\[\text{mvar}(\mathbf X) = \frac{1}{N-1}\sum_{n=1}^N d^2_A(\mathbf x_n, \overline{\mathbf x})\]

In R the computation of this variance type is provided by the compositions package by applying the mvar() function on a acomp class object:

mvar(X)
## [1] 0.2507803

Van den Boogaart and Tolosana-Delgado 2013 define a metric standard deviation, to support quantitative interpretation:

\[\text{msd}(X) = \sqrt{\frac{1}{D-1} \text{mvar}(X)}\]

This quantity may be interpreted as the radial standard deviation on a log scale, if the variation was the same in all directions, or as some sort of average spread.

In R this equation is implemented in the msd() function of the compositions package.

msd(X)
## [1] 0.3541047

Variation matrix

The variation of a composition among its components cannot be described by raw correlations or covariances. Instead Aitchison (1986) recommends the variation matrix. This matrix has \(D^2\) components, each defined as

\[\tau_{ij} = \text{var}\left(\ln\frac{x_i}{x_j}\right) \]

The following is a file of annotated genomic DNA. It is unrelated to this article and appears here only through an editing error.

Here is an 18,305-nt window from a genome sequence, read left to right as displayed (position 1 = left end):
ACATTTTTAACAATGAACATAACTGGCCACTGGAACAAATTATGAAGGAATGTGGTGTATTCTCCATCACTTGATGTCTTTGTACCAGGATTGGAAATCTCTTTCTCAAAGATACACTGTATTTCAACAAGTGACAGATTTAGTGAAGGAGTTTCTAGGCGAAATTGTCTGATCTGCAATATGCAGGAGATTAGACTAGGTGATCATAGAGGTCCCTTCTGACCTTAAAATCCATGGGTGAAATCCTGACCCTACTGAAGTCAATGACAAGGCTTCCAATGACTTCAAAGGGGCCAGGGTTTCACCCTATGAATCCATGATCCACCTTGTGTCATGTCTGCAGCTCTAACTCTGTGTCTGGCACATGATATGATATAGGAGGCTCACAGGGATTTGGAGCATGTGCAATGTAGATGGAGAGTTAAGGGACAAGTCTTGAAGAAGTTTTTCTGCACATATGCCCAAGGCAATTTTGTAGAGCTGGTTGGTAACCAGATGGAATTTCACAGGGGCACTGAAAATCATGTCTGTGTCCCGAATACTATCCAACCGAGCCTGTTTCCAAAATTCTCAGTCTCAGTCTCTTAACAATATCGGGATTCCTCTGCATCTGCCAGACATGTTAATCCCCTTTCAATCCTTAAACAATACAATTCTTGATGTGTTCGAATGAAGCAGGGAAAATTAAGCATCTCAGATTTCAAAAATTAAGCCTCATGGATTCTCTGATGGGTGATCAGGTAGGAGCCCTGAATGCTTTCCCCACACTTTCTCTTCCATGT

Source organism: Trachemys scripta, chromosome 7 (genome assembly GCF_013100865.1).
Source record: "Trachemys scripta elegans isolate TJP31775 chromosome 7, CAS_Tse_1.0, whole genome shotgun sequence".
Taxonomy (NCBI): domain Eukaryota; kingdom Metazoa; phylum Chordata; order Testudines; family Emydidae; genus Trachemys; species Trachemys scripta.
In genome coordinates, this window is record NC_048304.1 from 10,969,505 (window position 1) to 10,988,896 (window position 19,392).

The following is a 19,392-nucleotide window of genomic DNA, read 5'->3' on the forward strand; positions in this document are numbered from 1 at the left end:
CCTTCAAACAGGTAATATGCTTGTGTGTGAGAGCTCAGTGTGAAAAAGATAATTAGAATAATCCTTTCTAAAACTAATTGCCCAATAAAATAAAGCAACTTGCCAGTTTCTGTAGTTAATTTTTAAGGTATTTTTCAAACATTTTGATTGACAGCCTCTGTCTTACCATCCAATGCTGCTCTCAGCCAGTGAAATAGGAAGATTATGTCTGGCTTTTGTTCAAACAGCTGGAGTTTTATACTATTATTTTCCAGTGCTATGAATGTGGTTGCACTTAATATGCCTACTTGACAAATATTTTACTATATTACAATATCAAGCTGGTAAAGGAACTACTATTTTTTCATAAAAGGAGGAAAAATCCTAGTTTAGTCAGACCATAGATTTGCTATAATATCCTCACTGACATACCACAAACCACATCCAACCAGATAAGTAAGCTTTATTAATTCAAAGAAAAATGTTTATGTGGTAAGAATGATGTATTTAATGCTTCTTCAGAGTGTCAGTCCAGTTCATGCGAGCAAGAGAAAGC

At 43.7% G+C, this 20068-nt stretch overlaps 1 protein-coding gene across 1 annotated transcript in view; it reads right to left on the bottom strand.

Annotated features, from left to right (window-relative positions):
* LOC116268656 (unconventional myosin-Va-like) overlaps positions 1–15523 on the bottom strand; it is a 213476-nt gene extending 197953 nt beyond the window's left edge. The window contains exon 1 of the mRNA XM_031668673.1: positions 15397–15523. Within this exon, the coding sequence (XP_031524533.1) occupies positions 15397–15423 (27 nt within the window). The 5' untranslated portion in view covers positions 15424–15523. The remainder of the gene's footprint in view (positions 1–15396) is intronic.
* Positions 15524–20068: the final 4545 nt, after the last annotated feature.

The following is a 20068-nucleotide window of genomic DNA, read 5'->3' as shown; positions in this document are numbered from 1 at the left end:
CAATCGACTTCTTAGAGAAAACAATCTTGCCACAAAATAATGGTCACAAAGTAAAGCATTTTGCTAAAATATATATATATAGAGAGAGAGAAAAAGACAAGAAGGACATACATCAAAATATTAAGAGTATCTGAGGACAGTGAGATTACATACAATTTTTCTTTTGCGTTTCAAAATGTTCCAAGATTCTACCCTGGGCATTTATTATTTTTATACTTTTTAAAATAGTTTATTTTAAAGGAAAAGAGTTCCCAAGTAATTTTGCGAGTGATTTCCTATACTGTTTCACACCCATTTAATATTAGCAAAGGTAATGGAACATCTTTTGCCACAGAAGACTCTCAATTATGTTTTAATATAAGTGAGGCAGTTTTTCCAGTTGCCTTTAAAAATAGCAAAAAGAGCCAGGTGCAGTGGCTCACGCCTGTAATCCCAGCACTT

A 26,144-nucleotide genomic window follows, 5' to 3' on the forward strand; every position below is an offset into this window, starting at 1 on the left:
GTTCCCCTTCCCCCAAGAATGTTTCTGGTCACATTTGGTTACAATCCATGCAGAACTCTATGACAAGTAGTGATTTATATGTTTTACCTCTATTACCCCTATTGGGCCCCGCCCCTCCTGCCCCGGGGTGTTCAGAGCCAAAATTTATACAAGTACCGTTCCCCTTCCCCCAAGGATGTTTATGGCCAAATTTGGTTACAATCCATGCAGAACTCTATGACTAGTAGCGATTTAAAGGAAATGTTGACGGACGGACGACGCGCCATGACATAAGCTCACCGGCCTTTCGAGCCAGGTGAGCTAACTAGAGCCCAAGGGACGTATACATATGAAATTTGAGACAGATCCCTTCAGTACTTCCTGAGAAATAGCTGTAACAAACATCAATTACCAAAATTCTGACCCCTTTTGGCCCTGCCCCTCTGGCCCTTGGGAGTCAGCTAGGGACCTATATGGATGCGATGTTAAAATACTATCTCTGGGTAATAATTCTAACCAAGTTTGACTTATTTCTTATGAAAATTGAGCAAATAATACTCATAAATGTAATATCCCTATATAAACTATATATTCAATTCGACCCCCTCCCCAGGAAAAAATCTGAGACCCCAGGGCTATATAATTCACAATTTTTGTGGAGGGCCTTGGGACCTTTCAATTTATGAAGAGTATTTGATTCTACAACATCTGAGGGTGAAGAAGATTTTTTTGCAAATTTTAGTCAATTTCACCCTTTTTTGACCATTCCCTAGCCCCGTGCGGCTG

and estimated by

\[\tau_{ij}=\frac{1}{N-1}\sum_{n=1}^N\ln^2 \frac{x_{ni}}{x_{nj}} - \ln^2\frac{\bar x_i}{\bar x_j}\text{.}\]

In R this variation matrix is provided by the compositions package by applying the variation() function on a acomp class object:

variation(X)
##            Fe          K        Mg
## Fe 0.00000000 0.06907321 0.3827192
## K  0.06907321 0.00000000 0.3005484
## Mg 0.38271916 0.30054839 0.0000000

The smaller a variation element is, the better the proportionality between the two components. To help in its interpretation, one may consider the transformation

\[\rho_{ij} = \exp(-\tau_{ij}^2/2)\] and interpret it as a correlation coefficient (Van den Boogaart and Tolosana-Delgado 2013).

# interpreted like the correlation coefficient
exp(-variation(X)^2/2)
##           Fe         K        Mg
## Fe 1.0000000 0.9976173 0.9293806
## K  0.9976173 1.0000000 0.9558401
## Mg 0.9293806 0.9558401 1.0000000

Variance matrix

In order to analyse a compositional data set in a more classical way, as a matrix of covariances, the data set must be clr-transformed. The resulting clr-variance matrix is the variance-covariance matrix of the clr-transformed data set.

The covariance estimates \(\hat{\Sigma}_{ji}\) are given by